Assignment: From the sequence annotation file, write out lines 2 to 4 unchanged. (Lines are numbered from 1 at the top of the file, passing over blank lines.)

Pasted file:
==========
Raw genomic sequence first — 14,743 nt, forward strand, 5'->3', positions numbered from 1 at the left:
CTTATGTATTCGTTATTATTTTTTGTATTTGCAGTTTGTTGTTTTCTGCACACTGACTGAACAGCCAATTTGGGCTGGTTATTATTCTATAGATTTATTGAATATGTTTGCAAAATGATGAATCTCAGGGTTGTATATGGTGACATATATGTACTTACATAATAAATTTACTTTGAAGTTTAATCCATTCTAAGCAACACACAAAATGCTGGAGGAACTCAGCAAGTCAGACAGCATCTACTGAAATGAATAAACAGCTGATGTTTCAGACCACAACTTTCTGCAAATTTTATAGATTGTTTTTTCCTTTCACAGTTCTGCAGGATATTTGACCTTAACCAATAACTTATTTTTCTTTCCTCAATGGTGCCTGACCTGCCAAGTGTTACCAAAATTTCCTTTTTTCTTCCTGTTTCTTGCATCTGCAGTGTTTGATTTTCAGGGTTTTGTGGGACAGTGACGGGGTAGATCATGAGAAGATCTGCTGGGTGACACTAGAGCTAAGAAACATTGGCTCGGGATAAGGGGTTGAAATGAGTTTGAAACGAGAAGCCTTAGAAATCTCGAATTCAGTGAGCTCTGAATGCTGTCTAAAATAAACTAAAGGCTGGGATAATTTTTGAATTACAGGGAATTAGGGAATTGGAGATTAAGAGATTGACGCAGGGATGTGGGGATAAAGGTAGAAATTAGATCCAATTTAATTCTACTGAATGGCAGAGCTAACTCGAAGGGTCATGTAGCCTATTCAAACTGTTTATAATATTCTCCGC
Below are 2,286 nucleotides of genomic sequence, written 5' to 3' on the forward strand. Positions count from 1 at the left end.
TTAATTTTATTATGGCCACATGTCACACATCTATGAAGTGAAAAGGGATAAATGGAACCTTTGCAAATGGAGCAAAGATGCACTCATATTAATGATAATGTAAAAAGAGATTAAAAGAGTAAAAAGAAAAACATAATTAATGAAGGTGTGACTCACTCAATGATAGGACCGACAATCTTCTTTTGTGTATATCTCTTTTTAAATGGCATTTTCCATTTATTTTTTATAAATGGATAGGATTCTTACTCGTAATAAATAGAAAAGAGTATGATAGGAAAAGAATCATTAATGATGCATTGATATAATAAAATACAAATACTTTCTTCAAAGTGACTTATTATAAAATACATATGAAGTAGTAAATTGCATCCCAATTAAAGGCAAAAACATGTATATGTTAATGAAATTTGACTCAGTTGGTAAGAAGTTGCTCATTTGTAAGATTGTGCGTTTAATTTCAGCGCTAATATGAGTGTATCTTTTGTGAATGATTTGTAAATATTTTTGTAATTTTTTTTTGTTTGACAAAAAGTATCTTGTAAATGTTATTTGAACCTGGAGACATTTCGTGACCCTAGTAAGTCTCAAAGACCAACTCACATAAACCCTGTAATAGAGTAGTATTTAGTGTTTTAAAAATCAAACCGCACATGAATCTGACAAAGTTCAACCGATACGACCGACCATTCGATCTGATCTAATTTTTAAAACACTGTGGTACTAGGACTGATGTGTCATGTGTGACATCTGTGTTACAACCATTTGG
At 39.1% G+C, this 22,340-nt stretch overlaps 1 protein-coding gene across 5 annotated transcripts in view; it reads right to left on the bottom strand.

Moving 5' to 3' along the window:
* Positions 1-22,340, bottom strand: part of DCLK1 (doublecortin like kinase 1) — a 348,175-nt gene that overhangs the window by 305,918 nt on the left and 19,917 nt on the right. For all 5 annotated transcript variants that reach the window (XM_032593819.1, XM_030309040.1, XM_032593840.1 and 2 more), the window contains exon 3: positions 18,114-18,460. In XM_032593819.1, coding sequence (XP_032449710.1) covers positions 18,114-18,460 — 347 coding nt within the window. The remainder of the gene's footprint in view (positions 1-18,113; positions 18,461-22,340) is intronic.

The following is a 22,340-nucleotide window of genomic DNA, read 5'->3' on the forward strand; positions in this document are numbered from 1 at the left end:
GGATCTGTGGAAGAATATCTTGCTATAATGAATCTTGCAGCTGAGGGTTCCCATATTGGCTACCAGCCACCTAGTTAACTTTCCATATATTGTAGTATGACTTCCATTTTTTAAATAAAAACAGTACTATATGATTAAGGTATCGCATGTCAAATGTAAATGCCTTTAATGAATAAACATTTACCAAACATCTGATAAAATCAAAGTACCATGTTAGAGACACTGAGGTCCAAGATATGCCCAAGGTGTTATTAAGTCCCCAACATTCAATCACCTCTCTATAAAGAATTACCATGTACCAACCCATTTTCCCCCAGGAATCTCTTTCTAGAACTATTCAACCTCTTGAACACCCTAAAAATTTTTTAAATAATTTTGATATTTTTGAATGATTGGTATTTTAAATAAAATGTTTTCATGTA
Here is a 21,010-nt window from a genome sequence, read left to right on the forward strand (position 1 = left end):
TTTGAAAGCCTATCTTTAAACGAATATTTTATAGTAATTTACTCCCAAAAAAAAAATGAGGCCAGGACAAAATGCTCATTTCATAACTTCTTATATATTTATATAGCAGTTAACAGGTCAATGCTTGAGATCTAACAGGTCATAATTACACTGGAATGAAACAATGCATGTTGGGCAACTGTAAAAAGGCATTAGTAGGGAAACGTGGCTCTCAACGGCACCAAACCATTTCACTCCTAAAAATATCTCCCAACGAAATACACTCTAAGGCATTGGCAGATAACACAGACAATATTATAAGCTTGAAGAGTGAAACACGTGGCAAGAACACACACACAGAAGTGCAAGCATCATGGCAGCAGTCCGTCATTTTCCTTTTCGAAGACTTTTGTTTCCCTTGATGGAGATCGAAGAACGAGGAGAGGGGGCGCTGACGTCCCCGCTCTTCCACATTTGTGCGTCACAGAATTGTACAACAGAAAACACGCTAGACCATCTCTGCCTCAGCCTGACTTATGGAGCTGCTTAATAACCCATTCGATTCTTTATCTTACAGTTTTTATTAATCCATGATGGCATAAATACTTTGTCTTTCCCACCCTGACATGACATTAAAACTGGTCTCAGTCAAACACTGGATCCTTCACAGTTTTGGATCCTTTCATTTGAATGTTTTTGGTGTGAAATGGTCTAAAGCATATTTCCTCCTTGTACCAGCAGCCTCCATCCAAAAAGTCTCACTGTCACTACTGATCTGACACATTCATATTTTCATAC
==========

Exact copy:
CTTATGTATTCGTTATTATTTTTTGTATTTGCAGTTTGTTGTTTTCTGCACACTGACTGAACAGCCAATTTGGGCTGGTTATTATTCTATAGATTTATTGAATATGTTTGCAAAATGATGAATCTCAGGGTTGTATATGGTGACATATATGTACTTACATAATAAATTTACTTTGAAGTTTAATCCATTCTAAGCAACACACAAAATGCTGGAGGAACTCAGCAAGTCAGACAGCATCTACTGAAATGAATAAACAGCTGATGTTTCAGACCACAACTTTCTGCAAATTTTATAGATTGTTTTTTCCTTTCACAGTTCTGCAGGATATTTGACCTTAACCAATAACTTATTTTTCTTTCCTCAATGGTGCCTGACCTGCCAAGTGTTACCAAAATTTCCTTTTTTCTTCCTGTTTCTTGCATCTGCAGTGTTTGATTTTCAGGGTTTTGTGGGACAGTGACGGGGTAGATCATGAGAAGATCTGCTGGGTGACACTAGAGCTAAGAAACATTGGCTCGGGATAAGGGGTTGAAATGAGTTTGAAACGAGAAGCCTTAGAAATCTCGAATTCAGTGAGCTCTGAATGCTGTCTAAAATAAACTAAAGGCTGGGATAATTTTTGAATTACAGGGAATTAGGGAATTGGAGATTAAGAGATTGACGCAGGGATGTGGGGATAAAGGTAGAAATTAGATCCAATTTAATTCTACTGAATGGCAGAGCTAACTCGAAGGGTCATGTAGCCTATTCAAACTGTTTATAATATTCTCCGC
Below are 2,286 nucleotides of genomic sequence, written 5' to 3' on the forward strand. Positions count from 1 at the left end.
TTAATTTTATTATGGCCACATGTCACACATCTATGAAGTGAAAAGGGATAAATGGAACCTTTGCAAATGGAGCAAAGATGCACTCATATTAATGATAATGTAAAAAGAGATTAAAAGAGTAAAAAGAAAAACATAATTAATGAAGGTGTGACTCACTCAATGATAGGACCGACAATCTTCTTTTGTGTATATCTCTTTTTAAATGGCATTTTCCATTTATTTTTTATAAATGGATAGGATTCTTACTCGTAATAAATAGAAAAGAGTATGATAGGAAAAGAATCATTAATGATGCATTGATATAATAAAATACAAATACTTTCTTCAAAGTGACTTATTATAAAATACATATGAAGTAGTAAATTGCATCCCAATTAAAGGCAAAAACATGTATATGTTAATGAAATTTGACTCAGTTGGTAAGAAGTTGCTCATTTGTAAGATTGTGCGTTTAATTTCAGCGCTAATATGAGTGTATCTTTTGTGAATGATTTGTAAATATTTTTGTAATTTTTTTTTGTTTGACAAAAAGTATCTTGTAAATGTTATTTGAACCTGGAGACATTTCGTGACCCTAGTAAGTCTCAAAGACCAACTCACATAAACCCTGTAATAGAGTAGTATTTAGTGTTTTAAAAATCAAACCGCACATGAATCTGACAAAGTTCAACCGATACGACCGACCATTCGATCTGATCTAATTTTTAAAACACTGTGGTACTAGGACTGATGTGTCATGTGTGACATCTGTGTTACAACCATTTGG